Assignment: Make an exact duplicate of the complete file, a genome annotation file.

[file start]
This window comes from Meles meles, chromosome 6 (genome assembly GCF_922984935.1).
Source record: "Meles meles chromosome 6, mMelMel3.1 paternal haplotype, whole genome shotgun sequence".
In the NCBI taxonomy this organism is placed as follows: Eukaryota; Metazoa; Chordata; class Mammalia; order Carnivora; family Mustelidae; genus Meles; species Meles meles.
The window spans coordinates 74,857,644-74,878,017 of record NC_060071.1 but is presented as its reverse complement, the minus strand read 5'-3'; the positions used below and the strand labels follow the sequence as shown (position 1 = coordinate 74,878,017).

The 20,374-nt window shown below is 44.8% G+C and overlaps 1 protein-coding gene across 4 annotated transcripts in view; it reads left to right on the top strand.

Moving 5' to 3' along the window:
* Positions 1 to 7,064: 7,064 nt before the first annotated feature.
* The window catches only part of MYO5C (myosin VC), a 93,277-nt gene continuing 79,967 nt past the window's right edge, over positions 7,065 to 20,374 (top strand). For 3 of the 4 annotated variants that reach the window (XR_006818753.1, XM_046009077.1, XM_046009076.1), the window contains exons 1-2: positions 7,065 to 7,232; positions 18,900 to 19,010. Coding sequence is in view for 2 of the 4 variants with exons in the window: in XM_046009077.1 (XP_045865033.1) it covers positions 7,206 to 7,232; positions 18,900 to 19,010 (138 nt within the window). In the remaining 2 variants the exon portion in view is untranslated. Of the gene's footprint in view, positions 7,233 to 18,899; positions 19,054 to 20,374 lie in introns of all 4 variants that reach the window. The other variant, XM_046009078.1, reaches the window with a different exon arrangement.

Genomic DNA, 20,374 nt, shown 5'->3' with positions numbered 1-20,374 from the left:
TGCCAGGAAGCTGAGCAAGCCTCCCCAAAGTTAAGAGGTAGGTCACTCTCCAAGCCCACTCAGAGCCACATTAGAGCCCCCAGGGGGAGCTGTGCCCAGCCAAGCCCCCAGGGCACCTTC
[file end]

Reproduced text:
This window comes from Meles meles, chromosome 6 (genome assembly GCF_922984935.1).
Source record: "Meles meles chromosome 6, mMelMel3.1 paternal haplotype, whole genome shotgun sequence".
In the NCBI taxonomy this organism is placed as follows: Eukaryota; Metazoa; Chordata; class Mammalia; order Carnivora; family Mustelidae; genus Meles; species Meles meles.
The window spans coordinates 74,857,644-74,878,017 of record NC_060071.1 but is presented as its reverse complement, the minus strand read 5'-3'; the positions used below and the strand labels follow the sequence as shown (position 1 = coordinate 74,878,017).

The 20,374-nt window shown below is 44.8% G+C and overlaps 1 protein-coding gene across 4 annotated transcripts in view; it reads left to right on the top strand.

Moving 5' to 3' along the window:
* Positions 1 to 7,064: 7,064 nt before the first annotated feature.
* The window catches only part of MYO5C (myosin VC), a 93,277-nt gene continuing 79,967 nt past the window's right edge, over positions 7,065 to 20,374 (top strand). For 3 of the 4 annotated variants that reach the window (XR_006818753.1, XM_046009077.1, XM_046009076.1), the window contains exons 1-2: positions 7,065 to 7,232; positions 18,900 to 19,010. Coding sequence is in view for 2 of the 4 variants with exons in the window: in XM_046009077.1 (XP_045865033.1) it covers positions 7,206 to 7,232; positions 18,900 to 19,010 (138 nt within the window). In the remaining 2 variants the exon portion in view is untranslated. Of the gene's footprint in view, positions 7,233 to 18,899; positions 19,054 to 20,374 lie in introns of all 4 variants that reach the window. The other variant, XM_046009078.1, reaches the window with a different exon arrangement.

Genomic DNA, 20,374 nt, shown 5'->3' with positions numbered 1-20,374 from the left:
TGCCAGGAAGCTGAGCAAGCCTCCCCAAAGTTAAGAGGTAGGTCACTCTCCAAGCCCACTCAGAGCCACATTAGAGCCCCCAGGGGGAGCTGTGCCCAGCCAAGCCCCCAGGGCACCTTC